Yes, definitely use a function. There are performance benefits to using functions in that Julia can infer types better when things are inside a function. Defining a function and then using it in right there is costless, and makes it easier to write code.

Looking at this code, Iβm more convinced you want to be using `missing` instead of `NaN`. `missing` is designed to mean βunknown valueβ, whereas `NaN` is something different.

Yes, `findfirst` is better than `occursin` because it returns an element of the array. (`findfirst` returns an integer index, but `occursin` returns an array of `Bool`s.

Here is another way of writing the above

``````julia> SP = DataFrame(
Item = ["a", "a", "b", "b"],
Name = ["searchLow", "searchUpp", "KPI_1", "KPI_2"],
Vel_B1_FTF = [NaN, 0.1, 0.4, NaN])
4Γ3 DataFrame
Row β Item    Name       Vel_B1_FTF
β String  String     Float64
ββββββΌβββββββββββββββββββββββββββββββ
1 β a       searchLow       NaN
2 β a       searchUpp         0.1
3 β b       KPI_1             0.4
4 β b       KPI_2           NaN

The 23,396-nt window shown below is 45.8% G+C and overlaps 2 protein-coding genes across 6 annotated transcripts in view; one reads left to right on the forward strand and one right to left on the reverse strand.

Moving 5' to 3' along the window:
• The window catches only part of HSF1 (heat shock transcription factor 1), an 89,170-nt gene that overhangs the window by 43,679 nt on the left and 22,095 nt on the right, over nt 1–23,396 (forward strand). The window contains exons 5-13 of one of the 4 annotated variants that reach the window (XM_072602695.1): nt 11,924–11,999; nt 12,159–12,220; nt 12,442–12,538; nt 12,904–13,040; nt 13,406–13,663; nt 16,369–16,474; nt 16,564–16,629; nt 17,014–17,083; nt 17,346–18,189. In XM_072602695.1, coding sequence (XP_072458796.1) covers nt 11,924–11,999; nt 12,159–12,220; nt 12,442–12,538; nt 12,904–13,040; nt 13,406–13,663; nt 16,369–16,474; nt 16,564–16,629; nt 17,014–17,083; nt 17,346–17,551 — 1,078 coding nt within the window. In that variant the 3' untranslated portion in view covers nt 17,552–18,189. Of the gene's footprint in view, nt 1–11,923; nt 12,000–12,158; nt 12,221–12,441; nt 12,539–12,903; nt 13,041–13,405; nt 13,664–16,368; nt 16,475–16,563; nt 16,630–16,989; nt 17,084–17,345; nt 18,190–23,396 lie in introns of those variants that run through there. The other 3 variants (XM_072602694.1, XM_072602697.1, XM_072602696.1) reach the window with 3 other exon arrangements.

julia> KPI_2_exists = let
ind = findfirst(==("KPI_2"), SP.Name)
!isnan(SP[!,par][ind])
end;

julia> Nsta = KPI_2_exists ? 3 : 2
2
``````
1 Like

Whether the unknown values are missing or NaN is a function of how Julia imports blanks, but I can modify that after I import it. But Julia treats both similarly in comparisons, as far as I can tell.

``````julia> KPI_2_exists = let
ind = findfirst(==("KPI_2"), SP.Name)
!isnan(SP[!,par][ind])
end;
``````

would be equivalent to

``````ind = findfirst(==("KPI_2"), SP.Name)
KPI_2_exists = !isnan(SP[!,par][ind])
``````

or even

``````ind = findfirst(==("KPI_2"), SP.Name)
KPI_2_exists = !isnan(SP[ind,par])
``````

except the ind variable disappears in the βletβ case?

They should all be equivalent, yeah. Be careful about `!isnan(SP[!,par][ind]`, though. Thatβs fast, but `!isnan(SP[:, par][ind])` will be slow (the `:` allocates a new vector).

Itβs good practice to use `let` for these multi-line blocks so you donβt clutter your namespace with temporary variables.

1 Like

Thanks! I was a little confused about the difference between the ! and : punctuations for DataFrames. And the difference between creating new variables and working on existing ones. Iβm a little closer now

1 Like